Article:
08 December 2009
Working time policies, although designed within the national and sectoral framework and the boundaries of institutional regulations, are fine-tuned and implemented at the level of each company, taking account of the environment in which the company operates and the workforce it is employing. Hence, companies have placed more importance on working time organisation in recent years. In light of this, the European Foundation for the Improvement of Living and Working Conditions launched in 2004 its first Establishment Survey on Working Time and Work–Life Balance (ESWT), covering a large array of working time arrangements such as flexible working hours, overtime, part-time work, work at unusual hours, childcare leave or other forms of long-term leave, and phased or early retirement.
17 June 2008
This report analyses the data from the Company Survey on Working Time 2004–2005 to address the issue of extended and unusual working hours, by exploring all aspects of what may be called ‘non-standard working hours’: the extension of working hours through overtime, working at ‘unusual’ times beyond traditional societal standards (such as the ‘9 to 5’ norm), and varying time schedules over the week, month or year involving ‘changing’ working hours. It examines in greater detail the incidence and effects of such working hours across countries, sectors and companies.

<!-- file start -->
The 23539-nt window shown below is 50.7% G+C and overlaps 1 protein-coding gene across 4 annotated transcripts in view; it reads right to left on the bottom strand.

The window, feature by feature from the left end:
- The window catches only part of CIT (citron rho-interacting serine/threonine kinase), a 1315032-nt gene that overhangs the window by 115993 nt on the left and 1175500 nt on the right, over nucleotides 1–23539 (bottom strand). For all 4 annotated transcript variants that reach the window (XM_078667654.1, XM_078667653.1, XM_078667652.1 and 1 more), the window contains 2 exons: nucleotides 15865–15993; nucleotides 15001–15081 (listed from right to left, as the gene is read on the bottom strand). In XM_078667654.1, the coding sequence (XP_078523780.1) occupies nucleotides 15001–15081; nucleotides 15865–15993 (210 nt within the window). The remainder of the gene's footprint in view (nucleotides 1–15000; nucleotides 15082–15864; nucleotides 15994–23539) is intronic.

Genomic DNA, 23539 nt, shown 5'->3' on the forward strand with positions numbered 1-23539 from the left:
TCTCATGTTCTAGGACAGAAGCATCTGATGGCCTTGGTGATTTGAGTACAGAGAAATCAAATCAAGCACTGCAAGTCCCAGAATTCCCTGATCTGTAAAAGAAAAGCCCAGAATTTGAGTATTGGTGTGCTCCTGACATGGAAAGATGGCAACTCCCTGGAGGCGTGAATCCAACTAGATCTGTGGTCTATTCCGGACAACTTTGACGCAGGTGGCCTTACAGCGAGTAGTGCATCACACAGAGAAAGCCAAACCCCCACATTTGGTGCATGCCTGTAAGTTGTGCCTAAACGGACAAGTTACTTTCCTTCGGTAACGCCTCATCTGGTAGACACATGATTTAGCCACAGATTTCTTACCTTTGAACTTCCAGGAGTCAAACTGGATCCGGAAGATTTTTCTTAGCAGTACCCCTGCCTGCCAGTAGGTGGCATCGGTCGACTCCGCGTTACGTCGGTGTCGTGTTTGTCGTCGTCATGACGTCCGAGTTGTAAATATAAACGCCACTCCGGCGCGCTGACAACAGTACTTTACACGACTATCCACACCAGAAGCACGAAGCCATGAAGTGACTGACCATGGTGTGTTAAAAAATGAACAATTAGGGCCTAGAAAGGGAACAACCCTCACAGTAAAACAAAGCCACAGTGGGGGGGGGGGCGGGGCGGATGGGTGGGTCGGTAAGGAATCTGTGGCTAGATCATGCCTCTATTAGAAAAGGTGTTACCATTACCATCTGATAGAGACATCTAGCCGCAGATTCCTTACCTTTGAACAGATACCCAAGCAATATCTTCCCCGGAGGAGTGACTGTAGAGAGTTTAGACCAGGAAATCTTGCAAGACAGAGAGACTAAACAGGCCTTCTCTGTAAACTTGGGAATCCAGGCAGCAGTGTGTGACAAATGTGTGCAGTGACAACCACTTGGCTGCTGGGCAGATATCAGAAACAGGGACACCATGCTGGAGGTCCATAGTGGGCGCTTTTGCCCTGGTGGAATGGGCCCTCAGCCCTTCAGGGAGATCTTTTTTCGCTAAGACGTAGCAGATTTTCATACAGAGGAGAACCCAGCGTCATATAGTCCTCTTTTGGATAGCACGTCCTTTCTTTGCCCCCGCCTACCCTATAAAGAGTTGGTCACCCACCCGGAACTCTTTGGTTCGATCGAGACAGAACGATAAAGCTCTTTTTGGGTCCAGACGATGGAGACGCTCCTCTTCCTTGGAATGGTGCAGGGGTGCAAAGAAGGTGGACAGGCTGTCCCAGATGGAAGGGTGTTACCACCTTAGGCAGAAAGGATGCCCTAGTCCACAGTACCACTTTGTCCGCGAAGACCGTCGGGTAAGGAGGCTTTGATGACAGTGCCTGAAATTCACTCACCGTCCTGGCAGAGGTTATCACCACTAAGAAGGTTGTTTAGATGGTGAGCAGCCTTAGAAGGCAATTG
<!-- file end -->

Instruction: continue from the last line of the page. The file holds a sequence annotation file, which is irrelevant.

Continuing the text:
12 April 2007
This report presents a comparison of national industrial relations systems in the EU25, exploring the differences between individual systems and their effects on the economy. The report is based on the more detailed findings of a research project entitled ‘Quality of industrial relations: Comparative industrial relations country profiles in the EU Member States’, commissioned by the European Foundation for the Improvement of Living and Working Conditions. The report summarises findings from the country profiles of the industrial relations features observed among each of the 25 EU Member States, which were compiled as part of the aforementioned project. The data include facts and figures, links to sources, along with an overview of the main industrial relations features, actors, processes and outcomes. The aim of the study is to provide a more comprehensive understanding, across national frontiers, of the various industrial relations systems across Europe.